Returning to the present, I edged up to a steep basin and found three small bulls feeding. The next five days flew by quickly. I had the deep satisfaction of hunting long and hard each day, but those three small bulls were the only elk I saw, and nagging worry crept in. The weather had turned wet and blustery, and I seemed to be hunting ghosts. Deep drainages that in earlier years had held bulls bugling on top of each other were strangely silent.
On day five, after another futile hunt, I decided to move my camp a two-hour ride. That would not improve the weather, but new country might bring renewed hope and enthusiasm. After five days of being tied or hobbled, the horses were bursting with energy. It would be a fast trip, and making the last steep descent to my new camp, I was struck again by the sheer joy of being there.
However, while unpacking Ranger I made a startling discovery -- all of my arrows were gone. Every one. My homemade PVC pipe
arrow holder was empty, the cap dangling by its cord. I was sick! Until now I had always secured the cap with duct tape, but this day I had tied the arrow holder onto Ranger's load without taping the cap. Hastily I dumped Ranger's panniers into a pile and urged my confused horses back up the trail. I would either find my arrows or return to the horse trailer.
Late in the night, I pried my aching bones from Cisco's saddle and led my tired horses into the trailer. I had searched thoroughly but not found any of my arrows. After a short sleep and a shower at home in Pagosa Springs, I was relating my tale to the sympathetic staff of the Ski & Bow Rack, a local archery shop. Thankfully, they had the shafts I needed, and they dropped everything to make my arrows.
That evening I again tied the horses next to the pile of panniers and set up camp. I was elated! I had lost only one day of precious hunting time. Rain started falling again, but I didn't really care. New country, new arrows€¦ What more could a guy want?
Two days later, my worry returned. My only encouragement had been rare, faint bugles and the sight of two bulls crossing a distant, bald ridge.
So that night I took stock of the situation. Rain was still falling, and elk sign was nearly nonexistent. The good news was that I still had eight days to hunt, and the elk had to be somewhere! Come morning, I made my way up the elkiest drainage I knew. I had hunted it my first morning in this camp, finding only old elk sign. Maybe things would be different today. Working my way quietly through the north slope timber, I came to a narrow park dotted with a half-dozen wallows. In the past this area had produced exciting encounters with bulls. Just the year before, I had shot under the chest of an impressive 6x6 as he and six cows slipped away from one of the wallows.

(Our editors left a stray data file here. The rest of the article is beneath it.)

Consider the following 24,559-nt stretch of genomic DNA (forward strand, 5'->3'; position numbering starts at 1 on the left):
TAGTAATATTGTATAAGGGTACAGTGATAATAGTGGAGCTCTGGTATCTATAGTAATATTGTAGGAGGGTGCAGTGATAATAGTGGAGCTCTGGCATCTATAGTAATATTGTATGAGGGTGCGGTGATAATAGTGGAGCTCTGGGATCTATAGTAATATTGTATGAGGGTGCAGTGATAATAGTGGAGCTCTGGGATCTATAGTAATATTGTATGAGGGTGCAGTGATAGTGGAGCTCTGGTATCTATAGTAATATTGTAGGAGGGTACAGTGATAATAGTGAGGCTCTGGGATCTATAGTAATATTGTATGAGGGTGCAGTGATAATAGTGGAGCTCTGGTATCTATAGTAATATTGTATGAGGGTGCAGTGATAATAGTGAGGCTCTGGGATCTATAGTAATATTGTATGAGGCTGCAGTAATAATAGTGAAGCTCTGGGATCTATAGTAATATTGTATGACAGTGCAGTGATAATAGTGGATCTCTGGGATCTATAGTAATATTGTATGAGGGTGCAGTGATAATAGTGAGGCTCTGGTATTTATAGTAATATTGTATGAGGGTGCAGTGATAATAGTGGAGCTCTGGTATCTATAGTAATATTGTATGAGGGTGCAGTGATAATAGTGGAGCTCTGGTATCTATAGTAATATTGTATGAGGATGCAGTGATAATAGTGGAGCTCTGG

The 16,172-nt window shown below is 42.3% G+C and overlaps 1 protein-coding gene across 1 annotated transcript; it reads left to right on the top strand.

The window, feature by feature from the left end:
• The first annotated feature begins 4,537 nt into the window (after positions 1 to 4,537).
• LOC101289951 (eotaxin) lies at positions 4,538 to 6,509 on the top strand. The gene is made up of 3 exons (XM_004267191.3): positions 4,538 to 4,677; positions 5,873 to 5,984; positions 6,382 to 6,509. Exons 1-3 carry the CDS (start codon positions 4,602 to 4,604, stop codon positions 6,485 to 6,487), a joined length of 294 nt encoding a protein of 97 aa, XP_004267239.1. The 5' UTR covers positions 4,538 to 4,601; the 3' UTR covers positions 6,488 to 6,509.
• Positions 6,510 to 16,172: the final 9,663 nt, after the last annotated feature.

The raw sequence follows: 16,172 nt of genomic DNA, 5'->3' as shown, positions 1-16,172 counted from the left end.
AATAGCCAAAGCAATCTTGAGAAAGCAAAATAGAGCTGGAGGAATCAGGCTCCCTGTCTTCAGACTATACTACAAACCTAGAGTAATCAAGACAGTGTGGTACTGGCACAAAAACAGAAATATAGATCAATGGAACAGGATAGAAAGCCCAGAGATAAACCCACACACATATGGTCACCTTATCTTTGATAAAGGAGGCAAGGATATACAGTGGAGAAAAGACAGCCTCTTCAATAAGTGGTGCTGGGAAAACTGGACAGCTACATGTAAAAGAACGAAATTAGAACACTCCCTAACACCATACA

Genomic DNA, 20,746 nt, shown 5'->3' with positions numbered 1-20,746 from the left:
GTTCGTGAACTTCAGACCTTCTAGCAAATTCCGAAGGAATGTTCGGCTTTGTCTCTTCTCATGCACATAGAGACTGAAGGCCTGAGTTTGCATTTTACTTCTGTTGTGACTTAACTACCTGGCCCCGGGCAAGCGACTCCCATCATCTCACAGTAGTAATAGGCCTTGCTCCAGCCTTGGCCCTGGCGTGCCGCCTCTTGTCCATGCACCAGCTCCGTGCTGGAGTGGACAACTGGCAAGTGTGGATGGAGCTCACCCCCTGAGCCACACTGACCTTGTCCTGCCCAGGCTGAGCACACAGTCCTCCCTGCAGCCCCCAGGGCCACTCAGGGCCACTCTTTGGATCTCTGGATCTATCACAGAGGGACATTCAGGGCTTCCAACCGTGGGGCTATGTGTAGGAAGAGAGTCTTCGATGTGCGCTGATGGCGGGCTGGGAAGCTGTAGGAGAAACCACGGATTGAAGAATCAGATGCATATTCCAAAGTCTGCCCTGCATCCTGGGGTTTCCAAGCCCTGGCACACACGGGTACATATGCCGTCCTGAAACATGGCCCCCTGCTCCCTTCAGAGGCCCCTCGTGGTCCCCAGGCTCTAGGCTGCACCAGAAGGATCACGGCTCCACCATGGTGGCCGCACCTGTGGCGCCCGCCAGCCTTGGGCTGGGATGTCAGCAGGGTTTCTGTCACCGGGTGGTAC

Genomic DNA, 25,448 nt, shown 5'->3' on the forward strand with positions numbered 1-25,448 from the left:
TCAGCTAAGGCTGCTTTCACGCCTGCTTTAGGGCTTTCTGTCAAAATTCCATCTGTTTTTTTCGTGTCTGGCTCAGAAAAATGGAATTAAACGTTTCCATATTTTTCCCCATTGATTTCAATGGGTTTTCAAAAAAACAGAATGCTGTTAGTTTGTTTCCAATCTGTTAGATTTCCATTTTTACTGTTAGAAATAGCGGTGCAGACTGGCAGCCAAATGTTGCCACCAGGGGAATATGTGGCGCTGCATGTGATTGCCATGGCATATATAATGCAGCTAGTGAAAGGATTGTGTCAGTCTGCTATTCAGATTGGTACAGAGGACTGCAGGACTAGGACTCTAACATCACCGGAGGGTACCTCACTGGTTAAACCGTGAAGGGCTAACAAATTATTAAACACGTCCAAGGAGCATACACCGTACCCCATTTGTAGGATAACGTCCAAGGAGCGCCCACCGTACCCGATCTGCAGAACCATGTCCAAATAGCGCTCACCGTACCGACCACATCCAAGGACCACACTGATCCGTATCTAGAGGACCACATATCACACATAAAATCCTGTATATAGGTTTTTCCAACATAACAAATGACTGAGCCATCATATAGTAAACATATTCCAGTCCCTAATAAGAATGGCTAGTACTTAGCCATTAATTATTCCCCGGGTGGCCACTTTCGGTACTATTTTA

On this morning, the drainage seemed empty again. I found no fresh elk sign and could not raise a bull. Mystified, I settled into the shadows below the wallow where I had missed the bull the year before. After an hour there, I was hungry. Breaking out my PocketRocket stove, hot chocolate, trail mix, and a sandwich, I had some lunch and was soon energized to check the other wallows. Skirting the shady side of a park, I wrestled with thoughts of moving my camp once more.
APPROACHING THE NEXT GROUP of wallows, I paused and cow-called softly. Instantly, a bull bellowed and roared above me. I was stunned. He couldn't have been more than 100 yards away. I scrambled to put a scraggly spruce at my back. If he came in downwind, he would cross to my left. Arrow nocked, I offered a second cow call. Again, his deep groan turned into a bellow, but he hadn't moved.
I hesitated to bugle. No doubt he had cows with him, and in the past I had run off close-range herd bulls by bugling at them. However, the fickle wind was swirling against the back of my neck. The bull could wind me any second, leaving me no time for coaxing. It was time for confrontation.
There are few places on earth I would rather be than my comfortable mountain camp.
Lifting my grunt tube, I cut off his bugle with one of my own and instantly heard the sound of breaking limbs and pounding hooves as he thundered down the mountain toward me. Head back and bugling, he came into view, and I drew as he cut behind a tree 20 yards away. Then, to my surprise, he angled to my right and passed a few yards behind my spruce.
In an instant, he reappeared six or eight yards below me, still trotting. I swung my bow around and chirped on my mouth diaphragm. In the same heartbeat, he planted his hooves and turned back to look at me, and my arrow vanished as crimson splashed behind his shoulder. Bolting with surprise, he ran down into the park, turned to bugle, and then collapsed.
Until this moment on the ninth day, I had not been close to or worked a single bull. Now, out of nowhere, this bull had arrived to culminate 25 years of bowhunting. I watched until I was certain he had expired and then carefully picked my way to him. Kneeling to stroke his hide and pitch-stained, ivory-tipped antlers, I was filled with gratitude.
Grabbing the satellite phone from my pack, I punched in Keith's number with shaking fingers. "Keith," I blurted, "I just killed a big bull. He looks a lot like yours. I wish you and Kraig and your dad and all of you were here, Keith."
Keith understood my gushing emotion. I had killed my Big Bull.
The author, a dentist by trade, and his wife, Renee, live in Pagosa Springs, Colorado